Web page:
Through the years, we worked for Dorothy Sutherland and her family, doing the old Thompson & Sutherland auction in New Glasgow and the old Sutherland household when the parents died and then consignments for Dorothy.  We got to know Dorothy well.....she was a good soul.  And Dorothy did everything in a big way! 
            Then one winter's day, we came across Dorothy's obituary in the paper.
            The paper mentioned that a graveside service would take place at the old Sutherland Cemetery at Six Mile Brook.    That would be the place where Dorothy Sutherland's family owned the beautiful old stone home, now long gone.
              Some of you locals know where Six Mile Brook in Pictou County is--for those who don't--it once was a flourishing little community in behind Saltsprings off Exit 19.  However, today, there's only a handful of houses left AND the old Sutherland Cemetery.  Six Mile Brook is obviously from whence many of the local Sutherlands originated. 
            Donnie was going to be away the morning of the funeral (called for 10 am on a Monday morning in January).
So I decided to go out myself.  I donned heavy coat and boots for there had been a big storm on the weekend and the snow was very deep and it was freezing cold.  I arrived early to make sure I could still find it.....everything was plowed out like city streets, even the cemetery. 
            I expected this to be a little country funeral......to my surprise at exactly 10 am, in rolls a big pale green hearse followed by several pale green stretch limos to match--loaded with Sutherlands.  As they began to take the coffin out of the hearse, out jumps a piper from the following limo dressed in full regalia and piped Dorothy in to her resting place.
            It was bitter cold that morning, so the service was short, but only Dorothy could have such a gala funeral in the middle of the woods.  


                                                                                                                        A SATISFIED CUSTOMER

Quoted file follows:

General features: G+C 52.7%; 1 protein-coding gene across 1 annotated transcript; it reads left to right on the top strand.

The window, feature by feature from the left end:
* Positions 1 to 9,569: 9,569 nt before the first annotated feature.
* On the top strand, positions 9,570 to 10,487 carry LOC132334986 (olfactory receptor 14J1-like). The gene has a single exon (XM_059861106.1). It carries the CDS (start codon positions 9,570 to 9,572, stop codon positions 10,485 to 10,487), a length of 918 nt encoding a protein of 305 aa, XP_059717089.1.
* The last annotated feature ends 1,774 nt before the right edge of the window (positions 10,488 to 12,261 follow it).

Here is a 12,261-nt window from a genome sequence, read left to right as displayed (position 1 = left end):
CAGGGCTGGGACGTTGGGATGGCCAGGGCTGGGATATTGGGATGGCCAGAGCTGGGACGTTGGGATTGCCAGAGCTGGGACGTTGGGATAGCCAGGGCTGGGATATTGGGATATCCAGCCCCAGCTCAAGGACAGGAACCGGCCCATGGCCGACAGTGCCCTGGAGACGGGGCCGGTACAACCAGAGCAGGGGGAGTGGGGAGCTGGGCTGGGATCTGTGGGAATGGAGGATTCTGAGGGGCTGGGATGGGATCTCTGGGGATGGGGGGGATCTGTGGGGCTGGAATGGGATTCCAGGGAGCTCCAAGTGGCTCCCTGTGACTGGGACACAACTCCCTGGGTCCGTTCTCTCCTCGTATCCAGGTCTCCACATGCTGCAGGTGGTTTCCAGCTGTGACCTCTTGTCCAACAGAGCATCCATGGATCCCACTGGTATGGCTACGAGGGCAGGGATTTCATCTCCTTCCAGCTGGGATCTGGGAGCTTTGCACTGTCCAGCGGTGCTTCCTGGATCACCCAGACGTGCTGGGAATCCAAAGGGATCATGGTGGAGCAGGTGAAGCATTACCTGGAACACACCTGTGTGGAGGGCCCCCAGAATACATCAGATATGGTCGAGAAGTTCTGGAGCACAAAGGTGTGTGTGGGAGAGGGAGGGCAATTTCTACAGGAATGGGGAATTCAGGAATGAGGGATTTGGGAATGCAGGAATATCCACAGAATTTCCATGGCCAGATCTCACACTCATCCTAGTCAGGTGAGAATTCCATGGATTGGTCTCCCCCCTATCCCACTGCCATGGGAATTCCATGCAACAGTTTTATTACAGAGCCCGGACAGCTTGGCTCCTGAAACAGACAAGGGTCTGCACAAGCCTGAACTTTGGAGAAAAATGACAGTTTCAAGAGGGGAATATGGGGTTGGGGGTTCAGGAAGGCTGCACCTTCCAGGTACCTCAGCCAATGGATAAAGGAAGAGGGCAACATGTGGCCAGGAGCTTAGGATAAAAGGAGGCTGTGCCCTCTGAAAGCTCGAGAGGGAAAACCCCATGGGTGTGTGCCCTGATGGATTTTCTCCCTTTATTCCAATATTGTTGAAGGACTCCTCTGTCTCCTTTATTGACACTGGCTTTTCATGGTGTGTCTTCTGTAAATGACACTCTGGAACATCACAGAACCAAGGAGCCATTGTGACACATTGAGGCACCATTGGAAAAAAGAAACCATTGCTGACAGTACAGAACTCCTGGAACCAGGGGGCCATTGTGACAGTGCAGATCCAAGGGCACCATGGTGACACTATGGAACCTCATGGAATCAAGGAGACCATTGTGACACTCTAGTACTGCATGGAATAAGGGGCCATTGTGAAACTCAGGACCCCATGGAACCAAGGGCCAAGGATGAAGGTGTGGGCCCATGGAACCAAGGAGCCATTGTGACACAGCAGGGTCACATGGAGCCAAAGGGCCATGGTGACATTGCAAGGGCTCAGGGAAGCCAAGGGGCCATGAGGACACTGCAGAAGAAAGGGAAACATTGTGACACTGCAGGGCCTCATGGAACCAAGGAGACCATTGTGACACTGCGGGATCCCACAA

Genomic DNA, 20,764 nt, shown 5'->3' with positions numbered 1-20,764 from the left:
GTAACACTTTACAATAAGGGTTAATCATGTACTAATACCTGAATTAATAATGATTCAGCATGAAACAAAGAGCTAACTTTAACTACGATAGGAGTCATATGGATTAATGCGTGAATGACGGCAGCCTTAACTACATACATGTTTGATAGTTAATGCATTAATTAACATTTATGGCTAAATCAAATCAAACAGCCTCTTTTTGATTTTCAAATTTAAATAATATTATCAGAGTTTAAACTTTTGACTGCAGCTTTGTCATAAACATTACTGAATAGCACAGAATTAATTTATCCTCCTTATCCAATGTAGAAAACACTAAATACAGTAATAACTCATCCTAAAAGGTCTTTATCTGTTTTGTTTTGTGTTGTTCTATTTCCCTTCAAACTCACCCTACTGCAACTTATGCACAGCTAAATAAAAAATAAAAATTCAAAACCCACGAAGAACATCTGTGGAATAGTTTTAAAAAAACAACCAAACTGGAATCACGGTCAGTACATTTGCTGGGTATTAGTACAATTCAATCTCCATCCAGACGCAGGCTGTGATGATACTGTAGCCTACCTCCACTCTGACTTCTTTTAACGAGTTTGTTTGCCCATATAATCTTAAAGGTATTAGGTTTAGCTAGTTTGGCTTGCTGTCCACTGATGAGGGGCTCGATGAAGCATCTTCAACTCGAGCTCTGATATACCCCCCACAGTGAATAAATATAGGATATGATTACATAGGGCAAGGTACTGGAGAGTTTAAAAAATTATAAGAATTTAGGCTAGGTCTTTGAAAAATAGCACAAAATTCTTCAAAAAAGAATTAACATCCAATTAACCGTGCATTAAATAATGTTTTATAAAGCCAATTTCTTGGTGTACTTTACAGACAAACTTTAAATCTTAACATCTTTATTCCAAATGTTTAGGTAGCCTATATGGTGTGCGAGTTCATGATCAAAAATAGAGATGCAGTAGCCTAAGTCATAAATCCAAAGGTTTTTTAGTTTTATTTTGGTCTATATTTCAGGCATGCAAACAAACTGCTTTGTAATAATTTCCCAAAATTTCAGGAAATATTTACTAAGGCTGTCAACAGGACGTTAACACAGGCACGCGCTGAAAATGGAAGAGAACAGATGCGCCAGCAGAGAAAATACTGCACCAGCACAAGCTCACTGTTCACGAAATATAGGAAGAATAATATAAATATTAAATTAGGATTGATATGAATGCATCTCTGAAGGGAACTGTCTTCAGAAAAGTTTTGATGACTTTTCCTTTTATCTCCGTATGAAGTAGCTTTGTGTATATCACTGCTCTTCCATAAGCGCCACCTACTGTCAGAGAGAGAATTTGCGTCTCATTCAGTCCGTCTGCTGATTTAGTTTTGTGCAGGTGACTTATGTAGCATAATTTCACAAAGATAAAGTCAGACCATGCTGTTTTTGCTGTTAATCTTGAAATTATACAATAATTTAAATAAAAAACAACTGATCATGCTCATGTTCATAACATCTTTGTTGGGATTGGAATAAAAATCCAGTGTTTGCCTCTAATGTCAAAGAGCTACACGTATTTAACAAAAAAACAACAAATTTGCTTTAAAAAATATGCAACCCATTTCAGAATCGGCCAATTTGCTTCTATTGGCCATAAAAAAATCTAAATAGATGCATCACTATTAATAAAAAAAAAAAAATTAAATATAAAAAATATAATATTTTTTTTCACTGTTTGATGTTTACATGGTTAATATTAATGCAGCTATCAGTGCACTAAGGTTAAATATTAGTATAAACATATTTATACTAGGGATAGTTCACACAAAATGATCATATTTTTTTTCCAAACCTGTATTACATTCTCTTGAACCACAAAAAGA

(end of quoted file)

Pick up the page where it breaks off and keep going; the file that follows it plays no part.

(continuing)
This little fellow was happy with his purchase of a Davy Crockett
                                                       Coonskin Hat & a Bag of Marbles at the Baddeck Auction




                                            ......nothing like trying on the hats at an auction to get you in the
                                            mood for a good day's fun.



                             OVER THIRTY YEARS AGO

                                                           My brother sent these photos--we hardly knew who they were......taken at our auctions in the late 70's.....




            (A) When this young fellow held up 2 ornamental cats & "wore" the cat hanging, Donnie said he was "catting around"
            (B) This cute little one tried her hand at auctioneering




                                                                                             MAGNIFICENT HOOKED RUGS



                                                                                                                                        BEAUTIFUL PEOPLE

                                        As a child growing up in the town of Pictou, I often heard the name "Broidy".  The name Broidy and Lobsters were synonymous to many people around here for the Broidys were  the  owners of the Pictou Lobster Factory, a well-known and prosperous business even in those days when lobsters were still up and coming.
                                       Bill and Emma Broidy owned the place forever and they lived in a big white house on Grange Street in Town.  Bill and Emma were Jewish, probably the only Jewish people in town then, but they kept a low profile there.   A weird thing to point out here, but, to my knowledge, they were perhaps the only people in this neck of the woods who ever had a bidet in their bathroom.  They also had a heated driveway (pipes running underneath the pavement) so that there would be no snow on their lane.